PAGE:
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Hybrid cloud video surveillance: What you need to know

Hybrid cloud video surveillance: What you need to know
With the rise of IoT in recent years, many enterprises, hospitals, schools, and other multi-location organizations have considered the benefits of shifting their video surveillance security system to the cloud.

What is cloud video surveillance?

Cloud video survillance, which is oft referred also as video surveillance as a service (VSaaS)  refers to a cloud-based solution packaged and delivered as a service. A true cloud-based solution offers video processing and management by the cloud. The system may have an onsite device to communicate with the cameras and the cloud, acting as a gateway or communications conduit. Connecting surveillance to the cloud enables access to advanced features such as video analytics, AI deep learning, live camera health monitoring, alert scheduling as well as easy firmware updates and better bandwidth management.

This starkly contrasts with a traditional on-premise surveillance system, where the video processing, recording and mangement occurs on a physical system installed at the business site. The video of which may be later accessed via an internet connection for viewing or storage, limited of course by available bandwidth and hardware capabilities.

Are there different types of cloud video surveillance?

Depending on where the video data storage and analysis is being stored (onsite vs offsite), there are three business VSaaS models in the market:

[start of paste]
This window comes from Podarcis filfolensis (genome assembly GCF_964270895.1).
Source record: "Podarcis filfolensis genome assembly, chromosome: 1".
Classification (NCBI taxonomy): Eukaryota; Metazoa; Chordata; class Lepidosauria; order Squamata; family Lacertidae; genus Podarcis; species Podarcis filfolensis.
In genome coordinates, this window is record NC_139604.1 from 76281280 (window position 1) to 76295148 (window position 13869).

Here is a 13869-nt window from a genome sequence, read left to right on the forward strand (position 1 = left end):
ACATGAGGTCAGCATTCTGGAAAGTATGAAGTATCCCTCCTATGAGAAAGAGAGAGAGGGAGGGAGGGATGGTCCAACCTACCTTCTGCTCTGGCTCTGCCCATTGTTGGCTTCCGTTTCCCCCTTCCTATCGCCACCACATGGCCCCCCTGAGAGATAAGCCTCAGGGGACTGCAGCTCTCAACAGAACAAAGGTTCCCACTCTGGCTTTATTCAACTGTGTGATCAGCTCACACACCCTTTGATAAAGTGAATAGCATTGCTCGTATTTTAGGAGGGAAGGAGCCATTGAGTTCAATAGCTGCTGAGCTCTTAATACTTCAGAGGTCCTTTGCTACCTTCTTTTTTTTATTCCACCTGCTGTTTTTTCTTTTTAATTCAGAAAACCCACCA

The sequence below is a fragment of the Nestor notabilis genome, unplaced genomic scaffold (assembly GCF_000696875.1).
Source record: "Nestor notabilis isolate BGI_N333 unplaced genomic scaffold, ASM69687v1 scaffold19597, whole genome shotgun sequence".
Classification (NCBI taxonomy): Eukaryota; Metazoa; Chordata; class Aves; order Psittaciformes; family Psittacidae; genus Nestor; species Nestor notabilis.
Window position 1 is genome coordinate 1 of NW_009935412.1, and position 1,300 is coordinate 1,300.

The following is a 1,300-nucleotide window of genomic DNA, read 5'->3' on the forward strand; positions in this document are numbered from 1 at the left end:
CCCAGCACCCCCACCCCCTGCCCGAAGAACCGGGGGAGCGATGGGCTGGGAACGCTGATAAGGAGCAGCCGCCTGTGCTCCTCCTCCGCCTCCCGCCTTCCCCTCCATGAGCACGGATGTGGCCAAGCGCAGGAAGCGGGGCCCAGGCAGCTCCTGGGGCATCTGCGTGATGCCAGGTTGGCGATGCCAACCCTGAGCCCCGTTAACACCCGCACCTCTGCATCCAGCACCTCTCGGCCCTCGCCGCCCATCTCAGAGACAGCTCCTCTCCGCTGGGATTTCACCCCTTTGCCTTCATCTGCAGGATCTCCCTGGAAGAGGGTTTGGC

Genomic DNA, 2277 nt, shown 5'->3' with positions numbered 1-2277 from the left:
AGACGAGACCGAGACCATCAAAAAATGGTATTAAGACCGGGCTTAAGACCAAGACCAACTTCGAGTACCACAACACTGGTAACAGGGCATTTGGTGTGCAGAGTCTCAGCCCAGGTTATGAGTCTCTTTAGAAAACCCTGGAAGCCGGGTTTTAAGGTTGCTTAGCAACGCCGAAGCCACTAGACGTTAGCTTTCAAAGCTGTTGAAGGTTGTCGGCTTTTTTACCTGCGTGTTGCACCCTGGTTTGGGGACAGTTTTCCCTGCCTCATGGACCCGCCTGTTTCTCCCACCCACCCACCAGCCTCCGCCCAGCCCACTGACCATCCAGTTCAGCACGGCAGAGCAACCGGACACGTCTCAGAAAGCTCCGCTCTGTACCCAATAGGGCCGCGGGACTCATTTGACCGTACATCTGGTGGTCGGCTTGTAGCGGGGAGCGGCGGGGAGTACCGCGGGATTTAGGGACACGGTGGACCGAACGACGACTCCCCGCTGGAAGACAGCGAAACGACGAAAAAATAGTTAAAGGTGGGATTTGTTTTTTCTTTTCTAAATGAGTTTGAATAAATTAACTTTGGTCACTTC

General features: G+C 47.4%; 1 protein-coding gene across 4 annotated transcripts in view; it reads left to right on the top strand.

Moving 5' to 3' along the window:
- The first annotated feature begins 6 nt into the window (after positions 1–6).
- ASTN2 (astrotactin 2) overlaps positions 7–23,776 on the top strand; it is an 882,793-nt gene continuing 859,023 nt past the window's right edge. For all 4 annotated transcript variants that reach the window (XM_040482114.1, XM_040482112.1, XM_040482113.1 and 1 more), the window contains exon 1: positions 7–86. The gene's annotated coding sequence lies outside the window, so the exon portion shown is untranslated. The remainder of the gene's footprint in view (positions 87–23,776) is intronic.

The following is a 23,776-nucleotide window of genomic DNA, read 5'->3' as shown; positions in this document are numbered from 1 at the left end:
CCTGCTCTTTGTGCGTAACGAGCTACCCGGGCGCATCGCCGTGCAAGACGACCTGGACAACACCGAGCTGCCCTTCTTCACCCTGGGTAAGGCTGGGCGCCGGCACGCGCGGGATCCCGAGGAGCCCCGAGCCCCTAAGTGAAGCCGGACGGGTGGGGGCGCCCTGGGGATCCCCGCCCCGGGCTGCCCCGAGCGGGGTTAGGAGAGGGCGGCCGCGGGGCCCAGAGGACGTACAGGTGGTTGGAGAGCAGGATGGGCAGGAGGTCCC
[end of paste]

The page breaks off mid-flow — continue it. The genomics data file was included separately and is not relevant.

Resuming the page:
• Managed VSaaS - onsite video storage with network video recorders (NVRs) or a video managment system (VMS), with remote video recording and management through a third party.
  • Hosted VSaaS - video is streamed, stored and managed by a third-party company or video service provider in the cloud.
  • Hybrid VSaaS - onsite storage with backup storage in the cloud, remote monitoring and management capabilities.
Read: Cloud market survey says these are the key benefits users are after 

More than one way to get cloud-based security solution

There are two ways to go about adopting cloud-based solutions for your business:

1. Rely on one company for the whole solution -- the camera, software and cloud storage 
This is a very attractive option for most as this is simplicity as its best. Why go through the hassle of figuring out how to connect each, if you can get all in one easy-to-install bundle? The cons -- Buyers should keep in mind that this would tie their systems to one service provider that can charge a pretty penny for their service. Any replacements or changes you might want to do in the future would be limited.

2.  Connect security cameras with a different cloud service provder
For this one, installers need to ensure that their IP cameras contains cloud-compatible security hardware. Many cloud service providers are also compatible with ONVIF-supported cameras. Some can be used right out of the box, but some might need a bit of manual configuration to get them connected to the cloud.

Things to consider when deciding to move to cloud or hybrid

Camera count

For low camera counts, going pure cloud can help limit cybersecurity vulnerabilities. But for larger number of cameras, with variable storage retention times, it may pay to go for a hybrid system that can offer inexpensive local storage with low-latency networks, plus the benefits of the cloud and easy accessibility anywhere. 

Bandwidth speed and accessibility